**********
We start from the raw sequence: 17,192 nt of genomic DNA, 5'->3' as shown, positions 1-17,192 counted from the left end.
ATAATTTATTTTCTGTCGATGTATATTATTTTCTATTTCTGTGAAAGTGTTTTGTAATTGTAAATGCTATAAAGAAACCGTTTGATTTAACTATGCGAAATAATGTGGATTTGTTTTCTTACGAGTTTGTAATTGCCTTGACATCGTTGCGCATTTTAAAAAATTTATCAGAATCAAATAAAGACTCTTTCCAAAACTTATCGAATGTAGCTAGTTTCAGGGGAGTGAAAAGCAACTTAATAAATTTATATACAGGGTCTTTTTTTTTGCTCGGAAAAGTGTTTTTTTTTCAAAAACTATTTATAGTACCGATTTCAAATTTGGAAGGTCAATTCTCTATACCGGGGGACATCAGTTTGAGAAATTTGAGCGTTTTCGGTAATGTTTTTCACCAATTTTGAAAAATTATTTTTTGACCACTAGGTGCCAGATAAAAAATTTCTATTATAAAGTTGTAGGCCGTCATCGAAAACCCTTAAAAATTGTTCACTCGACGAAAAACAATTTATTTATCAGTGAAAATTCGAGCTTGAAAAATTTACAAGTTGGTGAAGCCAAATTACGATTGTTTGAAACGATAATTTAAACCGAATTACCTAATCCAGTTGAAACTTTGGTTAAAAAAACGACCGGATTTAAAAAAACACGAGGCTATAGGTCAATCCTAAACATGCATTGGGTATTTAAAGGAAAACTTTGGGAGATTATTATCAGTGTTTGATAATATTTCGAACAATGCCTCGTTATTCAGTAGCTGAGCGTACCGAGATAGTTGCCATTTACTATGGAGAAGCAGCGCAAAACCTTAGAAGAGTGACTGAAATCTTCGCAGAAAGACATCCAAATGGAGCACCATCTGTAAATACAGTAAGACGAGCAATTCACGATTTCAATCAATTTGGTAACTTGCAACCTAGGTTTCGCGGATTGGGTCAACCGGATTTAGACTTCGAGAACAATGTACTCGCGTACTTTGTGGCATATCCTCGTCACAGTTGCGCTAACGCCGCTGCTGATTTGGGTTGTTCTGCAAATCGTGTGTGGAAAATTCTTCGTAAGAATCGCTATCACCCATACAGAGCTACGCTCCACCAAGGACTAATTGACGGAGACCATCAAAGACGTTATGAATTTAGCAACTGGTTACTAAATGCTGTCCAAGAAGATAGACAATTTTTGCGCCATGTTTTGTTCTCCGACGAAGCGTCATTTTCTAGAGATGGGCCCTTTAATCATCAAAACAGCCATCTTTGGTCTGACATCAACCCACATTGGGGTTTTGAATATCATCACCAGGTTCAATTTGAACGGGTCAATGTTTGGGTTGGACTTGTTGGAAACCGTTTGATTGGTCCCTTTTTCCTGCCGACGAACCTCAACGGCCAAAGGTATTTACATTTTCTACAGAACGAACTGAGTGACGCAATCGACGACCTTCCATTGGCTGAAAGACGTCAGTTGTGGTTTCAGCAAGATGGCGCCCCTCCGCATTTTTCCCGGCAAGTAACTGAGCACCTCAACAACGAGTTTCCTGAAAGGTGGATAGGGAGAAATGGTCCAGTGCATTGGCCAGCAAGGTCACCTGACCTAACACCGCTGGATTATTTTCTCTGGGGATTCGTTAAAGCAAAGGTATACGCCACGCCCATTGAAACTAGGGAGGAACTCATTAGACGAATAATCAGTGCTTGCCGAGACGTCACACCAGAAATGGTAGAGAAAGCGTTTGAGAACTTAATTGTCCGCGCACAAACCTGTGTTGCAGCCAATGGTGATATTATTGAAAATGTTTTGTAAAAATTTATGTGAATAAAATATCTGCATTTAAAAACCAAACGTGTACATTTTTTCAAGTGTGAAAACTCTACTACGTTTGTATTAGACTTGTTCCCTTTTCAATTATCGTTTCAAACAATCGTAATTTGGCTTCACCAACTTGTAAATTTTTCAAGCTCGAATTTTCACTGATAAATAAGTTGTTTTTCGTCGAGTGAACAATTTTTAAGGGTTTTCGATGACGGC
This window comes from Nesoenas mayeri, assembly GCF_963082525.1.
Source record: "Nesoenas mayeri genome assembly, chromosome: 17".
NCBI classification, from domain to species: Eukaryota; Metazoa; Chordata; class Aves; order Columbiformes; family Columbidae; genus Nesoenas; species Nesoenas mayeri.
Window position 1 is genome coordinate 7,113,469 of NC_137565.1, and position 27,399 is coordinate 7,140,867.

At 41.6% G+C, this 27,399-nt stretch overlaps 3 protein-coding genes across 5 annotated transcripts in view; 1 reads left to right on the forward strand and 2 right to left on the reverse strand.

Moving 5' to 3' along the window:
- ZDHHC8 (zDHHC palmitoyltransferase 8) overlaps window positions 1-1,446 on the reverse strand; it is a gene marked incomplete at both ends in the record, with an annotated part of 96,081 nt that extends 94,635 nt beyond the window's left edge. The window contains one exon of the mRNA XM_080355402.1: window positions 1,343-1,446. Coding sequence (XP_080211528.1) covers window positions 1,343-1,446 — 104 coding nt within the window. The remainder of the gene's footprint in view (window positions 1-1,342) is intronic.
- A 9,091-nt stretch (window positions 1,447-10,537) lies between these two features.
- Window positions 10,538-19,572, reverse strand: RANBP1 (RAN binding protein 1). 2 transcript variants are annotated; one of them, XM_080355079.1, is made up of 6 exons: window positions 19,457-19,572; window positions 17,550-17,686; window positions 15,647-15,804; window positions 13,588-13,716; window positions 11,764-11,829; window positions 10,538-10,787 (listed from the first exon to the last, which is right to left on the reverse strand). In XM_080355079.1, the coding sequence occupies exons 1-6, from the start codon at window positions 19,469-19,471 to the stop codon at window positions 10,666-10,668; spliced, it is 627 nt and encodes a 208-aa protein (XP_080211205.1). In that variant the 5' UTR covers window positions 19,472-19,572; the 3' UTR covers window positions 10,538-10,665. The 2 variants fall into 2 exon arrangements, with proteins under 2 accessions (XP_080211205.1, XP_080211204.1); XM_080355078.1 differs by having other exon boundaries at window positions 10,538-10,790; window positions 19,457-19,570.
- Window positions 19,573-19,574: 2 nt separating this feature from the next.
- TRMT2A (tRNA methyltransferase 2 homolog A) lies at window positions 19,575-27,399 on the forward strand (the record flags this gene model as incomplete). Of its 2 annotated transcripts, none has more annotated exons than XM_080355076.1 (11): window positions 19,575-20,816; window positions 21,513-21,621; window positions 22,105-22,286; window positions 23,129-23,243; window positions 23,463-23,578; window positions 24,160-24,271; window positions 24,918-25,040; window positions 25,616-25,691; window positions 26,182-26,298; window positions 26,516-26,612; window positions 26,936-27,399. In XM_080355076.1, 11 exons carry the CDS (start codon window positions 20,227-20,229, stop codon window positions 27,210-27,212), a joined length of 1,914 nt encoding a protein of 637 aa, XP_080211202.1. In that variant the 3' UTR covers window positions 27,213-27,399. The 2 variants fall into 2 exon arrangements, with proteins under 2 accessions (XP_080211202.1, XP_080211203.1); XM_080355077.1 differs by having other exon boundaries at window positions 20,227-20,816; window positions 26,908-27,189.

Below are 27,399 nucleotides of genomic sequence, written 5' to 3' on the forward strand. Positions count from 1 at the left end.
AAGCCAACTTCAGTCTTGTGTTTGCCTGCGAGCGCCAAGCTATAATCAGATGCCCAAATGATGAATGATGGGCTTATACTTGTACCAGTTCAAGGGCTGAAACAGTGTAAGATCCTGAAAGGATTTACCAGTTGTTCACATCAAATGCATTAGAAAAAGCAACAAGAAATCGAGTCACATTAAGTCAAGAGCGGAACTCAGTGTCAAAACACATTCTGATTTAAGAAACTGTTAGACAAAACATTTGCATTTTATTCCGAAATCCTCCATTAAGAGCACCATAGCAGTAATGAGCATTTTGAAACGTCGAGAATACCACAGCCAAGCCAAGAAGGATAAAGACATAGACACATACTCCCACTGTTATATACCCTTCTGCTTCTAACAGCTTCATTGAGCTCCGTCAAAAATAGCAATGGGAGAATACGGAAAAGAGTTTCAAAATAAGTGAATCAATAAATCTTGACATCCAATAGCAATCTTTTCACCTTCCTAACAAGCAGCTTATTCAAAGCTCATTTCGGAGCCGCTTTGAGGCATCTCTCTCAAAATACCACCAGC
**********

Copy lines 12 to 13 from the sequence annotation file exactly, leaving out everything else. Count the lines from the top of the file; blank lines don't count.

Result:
- Window positions 19,573-19,574: 2 nt separating this feature from the next.
- TRMT2A (tRNA methyltransferase 2 homolog A) lies at window positions 19,575-27,399 on the forward strand (the record flags this gene model as incomplete). Of its 2 annotated transcripts, none has more annotated exons than XM_080355076.1 (11): window positions 19,575-20,816; window positions 21,513-21,621; window positions 22,105-22,286; window positions 23,129-23,243; window positions 23,463-23,578; window positions 24,160-24,271; window positions 24,918-25,040; window positions 25,616-25,691; window positions 26,182-26,298; window positions 26,516-26,612; window positions 26,936-27,399. In XM_080355076.1, 11 exons carry the CDS (start codon window positions 20,227-20,229, stop codon window positions 27,210-27,212), a joined length of 1,914 nt encoding a protein of 637 aa, XP_080211202.1. In that variant the 3' UTR covers window positions 27,213-27,399. The 2 variants fall into 2 exon arrangements, with proteins under 2 accessions (XP_080211202.1, XP_080211203.1); XM_080355077.1 differs by having other exon boundaries at window positions 20,227-20,816; window positions 26,908-27,189.